The value of the gold balance included in the foreign exchange reserves of Egypt increased by $153m in December 2019, to reach $3.301bn up from $3.148bn during the previous month of November.
On Sunday, the Central Bank of Egypt (CBE) said that foreign exchange reserves increased by $64m to reach $45.419bn by the end of December 2019, compared to $45.354bn by the end of November.
This reserve level is the highest ever in the history of Egypt, and covers more than 8 months of commodities’ imports to Egypt.
According to the detailed data on the reserve balance, the foreign currencies reserves decreased to $41.84bn at the end of December, compared to $41.93bn in November.
The balance of special drawing rights at the end of December rose to $280m versus $278m in November, and the balance of the International Monetary Fund loans reached $3m in December, compared to $4m in November.
The foreign exchange reserves at the CBE recorded unprecedented levels during 2019, as it jumped about $3bn to reach $45.419bn at the end of the year, compared to $42.61bn in January 2019.
The decision to liberalise the exchange rate contributed to the increase in foreign exchange reserve balances, as it increased from about $19.5bn at the end of October 2016, achieving an increase of more than $25.5bn.
Egypt’s access to strong cash flows, and loans from abroad contributed to an increase in the reserves, most notably $12bn from the International Monetary Fund.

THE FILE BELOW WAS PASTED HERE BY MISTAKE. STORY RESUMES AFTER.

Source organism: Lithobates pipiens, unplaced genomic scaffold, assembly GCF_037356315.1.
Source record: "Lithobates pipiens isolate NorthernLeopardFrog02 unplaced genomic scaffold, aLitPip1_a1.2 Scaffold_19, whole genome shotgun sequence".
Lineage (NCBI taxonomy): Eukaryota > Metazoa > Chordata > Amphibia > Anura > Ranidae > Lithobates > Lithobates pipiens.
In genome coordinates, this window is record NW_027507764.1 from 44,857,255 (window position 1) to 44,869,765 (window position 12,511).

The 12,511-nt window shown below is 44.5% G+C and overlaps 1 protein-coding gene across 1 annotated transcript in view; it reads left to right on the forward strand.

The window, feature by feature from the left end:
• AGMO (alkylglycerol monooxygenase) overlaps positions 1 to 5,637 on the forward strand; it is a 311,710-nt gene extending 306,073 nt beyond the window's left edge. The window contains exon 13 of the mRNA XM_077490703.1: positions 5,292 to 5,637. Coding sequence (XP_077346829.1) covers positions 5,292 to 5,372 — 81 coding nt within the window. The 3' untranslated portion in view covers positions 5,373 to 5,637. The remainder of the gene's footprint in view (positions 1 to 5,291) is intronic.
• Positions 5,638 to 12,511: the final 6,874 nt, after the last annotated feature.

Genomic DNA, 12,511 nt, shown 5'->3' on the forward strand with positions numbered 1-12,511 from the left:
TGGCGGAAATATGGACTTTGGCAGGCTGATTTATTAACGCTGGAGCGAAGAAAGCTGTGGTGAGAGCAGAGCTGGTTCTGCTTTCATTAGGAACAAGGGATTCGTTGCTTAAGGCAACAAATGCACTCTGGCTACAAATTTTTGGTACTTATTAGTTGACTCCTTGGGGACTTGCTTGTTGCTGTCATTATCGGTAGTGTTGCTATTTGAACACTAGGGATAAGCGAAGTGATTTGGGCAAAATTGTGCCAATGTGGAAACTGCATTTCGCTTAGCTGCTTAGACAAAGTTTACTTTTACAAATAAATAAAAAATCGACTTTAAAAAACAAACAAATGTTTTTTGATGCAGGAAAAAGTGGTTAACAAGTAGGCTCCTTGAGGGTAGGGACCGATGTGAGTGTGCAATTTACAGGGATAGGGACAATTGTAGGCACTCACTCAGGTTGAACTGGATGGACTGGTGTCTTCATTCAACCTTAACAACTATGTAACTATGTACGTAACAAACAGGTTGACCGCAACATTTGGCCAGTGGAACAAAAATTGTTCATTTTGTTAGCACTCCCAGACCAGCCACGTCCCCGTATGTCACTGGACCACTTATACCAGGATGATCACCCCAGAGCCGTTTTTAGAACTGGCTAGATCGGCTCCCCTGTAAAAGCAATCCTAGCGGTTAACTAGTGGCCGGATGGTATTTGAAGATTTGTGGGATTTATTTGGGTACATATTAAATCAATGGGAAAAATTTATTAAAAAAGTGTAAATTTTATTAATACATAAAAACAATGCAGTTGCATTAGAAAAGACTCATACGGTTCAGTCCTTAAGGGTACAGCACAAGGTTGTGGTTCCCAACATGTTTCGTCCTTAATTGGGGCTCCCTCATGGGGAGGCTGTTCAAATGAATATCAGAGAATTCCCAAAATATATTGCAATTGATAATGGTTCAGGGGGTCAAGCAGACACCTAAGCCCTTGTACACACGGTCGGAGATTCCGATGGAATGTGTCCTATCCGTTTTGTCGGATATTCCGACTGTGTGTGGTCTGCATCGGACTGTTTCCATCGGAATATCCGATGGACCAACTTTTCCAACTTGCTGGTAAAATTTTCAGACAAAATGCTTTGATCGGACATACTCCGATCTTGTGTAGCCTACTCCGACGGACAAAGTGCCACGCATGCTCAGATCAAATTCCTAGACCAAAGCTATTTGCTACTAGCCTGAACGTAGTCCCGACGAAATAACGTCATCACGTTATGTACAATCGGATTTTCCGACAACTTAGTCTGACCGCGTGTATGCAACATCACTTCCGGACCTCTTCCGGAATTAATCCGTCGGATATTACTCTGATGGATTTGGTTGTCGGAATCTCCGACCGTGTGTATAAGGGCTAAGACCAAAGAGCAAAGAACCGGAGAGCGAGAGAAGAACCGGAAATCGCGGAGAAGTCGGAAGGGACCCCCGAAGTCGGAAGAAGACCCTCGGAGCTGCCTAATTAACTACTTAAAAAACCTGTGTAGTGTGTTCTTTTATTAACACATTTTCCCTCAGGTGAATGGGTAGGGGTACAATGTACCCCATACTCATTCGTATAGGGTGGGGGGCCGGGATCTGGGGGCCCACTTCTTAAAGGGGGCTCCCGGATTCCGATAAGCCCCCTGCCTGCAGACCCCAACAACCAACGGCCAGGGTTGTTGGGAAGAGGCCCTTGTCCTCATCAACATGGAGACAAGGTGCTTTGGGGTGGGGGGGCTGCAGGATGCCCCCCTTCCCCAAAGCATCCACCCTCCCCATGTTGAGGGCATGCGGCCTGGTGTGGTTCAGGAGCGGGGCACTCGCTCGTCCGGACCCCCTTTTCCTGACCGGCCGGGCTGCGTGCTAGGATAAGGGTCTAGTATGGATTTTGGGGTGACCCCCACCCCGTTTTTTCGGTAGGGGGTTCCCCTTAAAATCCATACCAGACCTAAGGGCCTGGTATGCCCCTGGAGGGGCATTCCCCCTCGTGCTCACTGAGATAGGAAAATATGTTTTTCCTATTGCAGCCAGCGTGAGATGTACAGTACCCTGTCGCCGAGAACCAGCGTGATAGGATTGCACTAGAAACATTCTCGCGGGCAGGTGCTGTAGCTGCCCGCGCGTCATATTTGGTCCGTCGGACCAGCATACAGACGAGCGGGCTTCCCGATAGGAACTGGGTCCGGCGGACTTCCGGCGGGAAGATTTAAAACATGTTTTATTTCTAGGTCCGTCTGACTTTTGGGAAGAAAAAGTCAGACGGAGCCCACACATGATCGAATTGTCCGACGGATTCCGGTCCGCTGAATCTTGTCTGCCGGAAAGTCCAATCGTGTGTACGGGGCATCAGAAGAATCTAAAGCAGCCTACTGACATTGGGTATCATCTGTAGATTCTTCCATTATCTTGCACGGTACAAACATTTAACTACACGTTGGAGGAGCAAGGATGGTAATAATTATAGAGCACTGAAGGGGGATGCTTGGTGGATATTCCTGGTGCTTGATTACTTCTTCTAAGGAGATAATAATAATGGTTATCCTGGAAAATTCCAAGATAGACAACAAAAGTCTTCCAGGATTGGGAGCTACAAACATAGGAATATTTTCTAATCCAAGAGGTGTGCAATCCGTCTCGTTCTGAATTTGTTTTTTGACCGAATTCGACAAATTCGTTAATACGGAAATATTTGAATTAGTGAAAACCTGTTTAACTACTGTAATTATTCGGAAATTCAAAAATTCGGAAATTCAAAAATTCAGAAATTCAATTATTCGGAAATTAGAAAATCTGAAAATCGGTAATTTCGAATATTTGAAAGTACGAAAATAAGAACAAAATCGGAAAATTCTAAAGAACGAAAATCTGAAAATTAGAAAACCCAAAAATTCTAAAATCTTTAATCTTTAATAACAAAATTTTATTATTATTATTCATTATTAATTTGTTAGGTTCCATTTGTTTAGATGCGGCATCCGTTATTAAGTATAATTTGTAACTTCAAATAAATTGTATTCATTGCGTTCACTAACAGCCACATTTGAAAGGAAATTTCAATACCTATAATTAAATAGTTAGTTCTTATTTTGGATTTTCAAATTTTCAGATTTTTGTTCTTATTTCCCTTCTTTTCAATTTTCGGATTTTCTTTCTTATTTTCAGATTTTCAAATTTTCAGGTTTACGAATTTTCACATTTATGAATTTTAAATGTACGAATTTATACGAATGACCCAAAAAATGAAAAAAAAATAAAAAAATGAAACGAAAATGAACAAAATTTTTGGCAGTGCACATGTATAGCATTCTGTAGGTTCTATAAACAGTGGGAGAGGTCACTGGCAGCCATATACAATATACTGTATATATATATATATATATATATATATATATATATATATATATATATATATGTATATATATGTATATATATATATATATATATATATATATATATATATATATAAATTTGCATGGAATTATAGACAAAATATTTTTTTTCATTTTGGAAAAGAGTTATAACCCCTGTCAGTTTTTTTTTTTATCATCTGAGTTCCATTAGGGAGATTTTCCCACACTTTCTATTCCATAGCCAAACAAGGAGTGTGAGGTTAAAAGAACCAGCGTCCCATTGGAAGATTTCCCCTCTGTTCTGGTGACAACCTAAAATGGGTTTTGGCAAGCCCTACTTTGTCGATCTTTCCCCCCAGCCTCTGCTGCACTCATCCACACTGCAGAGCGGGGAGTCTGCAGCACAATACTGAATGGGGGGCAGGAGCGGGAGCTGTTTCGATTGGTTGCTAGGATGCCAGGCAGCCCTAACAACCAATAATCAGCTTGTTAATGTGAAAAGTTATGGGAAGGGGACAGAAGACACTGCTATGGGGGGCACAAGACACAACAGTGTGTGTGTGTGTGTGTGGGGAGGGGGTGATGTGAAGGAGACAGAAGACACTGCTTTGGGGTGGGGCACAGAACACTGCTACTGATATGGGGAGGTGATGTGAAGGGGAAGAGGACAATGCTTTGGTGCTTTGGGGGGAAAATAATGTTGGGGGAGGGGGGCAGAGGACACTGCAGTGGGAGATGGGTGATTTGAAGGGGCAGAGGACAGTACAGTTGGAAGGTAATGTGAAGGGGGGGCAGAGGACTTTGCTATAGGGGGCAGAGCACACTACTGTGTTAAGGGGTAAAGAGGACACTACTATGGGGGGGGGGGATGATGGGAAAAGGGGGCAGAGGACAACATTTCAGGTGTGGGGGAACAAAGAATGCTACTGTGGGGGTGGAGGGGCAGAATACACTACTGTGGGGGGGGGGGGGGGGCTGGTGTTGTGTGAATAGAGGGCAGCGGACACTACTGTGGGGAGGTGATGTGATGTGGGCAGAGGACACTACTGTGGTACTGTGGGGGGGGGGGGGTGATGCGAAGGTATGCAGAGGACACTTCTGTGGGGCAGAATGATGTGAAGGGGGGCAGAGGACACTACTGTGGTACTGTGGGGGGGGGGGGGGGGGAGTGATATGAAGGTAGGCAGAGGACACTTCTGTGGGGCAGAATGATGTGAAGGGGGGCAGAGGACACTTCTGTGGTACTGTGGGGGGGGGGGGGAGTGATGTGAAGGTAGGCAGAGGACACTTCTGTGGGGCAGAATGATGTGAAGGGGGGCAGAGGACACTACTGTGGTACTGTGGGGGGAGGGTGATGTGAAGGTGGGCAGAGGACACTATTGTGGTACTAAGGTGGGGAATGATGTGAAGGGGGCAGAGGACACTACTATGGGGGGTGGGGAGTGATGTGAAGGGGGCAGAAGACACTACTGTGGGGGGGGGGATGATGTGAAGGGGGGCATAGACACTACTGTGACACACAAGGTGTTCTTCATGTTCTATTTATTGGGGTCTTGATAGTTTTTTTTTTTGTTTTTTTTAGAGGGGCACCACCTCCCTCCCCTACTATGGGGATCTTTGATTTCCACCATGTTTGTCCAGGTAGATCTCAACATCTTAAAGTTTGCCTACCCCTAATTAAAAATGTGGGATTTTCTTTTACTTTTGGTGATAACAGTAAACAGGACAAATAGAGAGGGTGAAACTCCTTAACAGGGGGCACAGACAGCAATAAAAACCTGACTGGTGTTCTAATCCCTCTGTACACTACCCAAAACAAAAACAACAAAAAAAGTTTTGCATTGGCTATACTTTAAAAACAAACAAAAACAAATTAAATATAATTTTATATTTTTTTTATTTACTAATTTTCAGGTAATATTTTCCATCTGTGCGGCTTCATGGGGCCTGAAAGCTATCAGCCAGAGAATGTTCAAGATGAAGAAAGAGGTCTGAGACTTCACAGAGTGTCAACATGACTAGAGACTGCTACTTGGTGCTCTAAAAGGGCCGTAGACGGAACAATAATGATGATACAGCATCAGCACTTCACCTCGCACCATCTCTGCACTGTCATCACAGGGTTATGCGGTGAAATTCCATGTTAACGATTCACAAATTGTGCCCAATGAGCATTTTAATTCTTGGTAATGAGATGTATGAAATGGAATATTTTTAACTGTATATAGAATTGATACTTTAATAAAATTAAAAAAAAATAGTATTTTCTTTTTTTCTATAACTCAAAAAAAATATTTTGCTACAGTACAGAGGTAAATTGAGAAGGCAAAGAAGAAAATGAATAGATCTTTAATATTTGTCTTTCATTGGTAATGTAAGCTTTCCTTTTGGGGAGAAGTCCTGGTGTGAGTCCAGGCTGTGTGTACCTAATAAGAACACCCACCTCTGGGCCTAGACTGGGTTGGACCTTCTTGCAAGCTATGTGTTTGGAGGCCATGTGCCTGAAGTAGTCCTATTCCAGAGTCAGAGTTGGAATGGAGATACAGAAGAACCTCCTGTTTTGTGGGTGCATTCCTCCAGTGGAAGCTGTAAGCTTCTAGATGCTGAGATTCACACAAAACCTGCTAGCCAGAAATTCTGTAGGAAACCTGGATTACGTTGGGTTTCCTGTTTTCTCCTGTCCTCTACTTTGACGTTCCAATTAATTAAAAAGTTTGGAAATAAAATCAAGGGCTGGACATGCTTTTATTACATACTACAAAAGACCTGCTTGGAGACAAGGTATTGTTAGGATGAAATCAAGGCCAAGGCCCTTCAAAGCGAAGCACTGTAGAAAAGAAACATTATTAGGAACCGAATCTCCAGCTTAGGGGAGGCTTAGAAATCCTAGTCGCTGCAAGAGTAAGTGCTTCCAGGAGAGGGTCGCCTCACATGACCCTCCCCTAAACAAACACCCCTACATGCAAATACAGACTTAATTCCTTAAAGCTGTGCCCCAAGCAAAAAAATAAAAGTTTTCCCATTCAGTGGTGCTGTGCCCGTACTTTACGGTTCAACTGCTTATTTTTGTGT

According to Tarek Amer, Governor of the CBE, the volume of foreign exchange inflows reached about $200bn since the decision to liberalise the exchange rate until June 2019.
Egypt’s reserves consist of foreign currencies, gold, special drawing rights units, and net IMF loans.
The aim of the reserve is to support the currency, fulfill the country’s foreign obligations and guarantee its imports of basic commodities for several months.
Most of the Egyptian reserves consist of the US dollar, the euro, the British sterling pound, and the Japanese yen.
The size of the reserves of any country represents a source of strength or weakness according to its value and its ability to meet the country’s foreign exchange obligations.
The resources of the Suez Canal Authority, tourism, export, foreign investment, and remittances of workers abroad are the most important resources for the reserves in Egypt.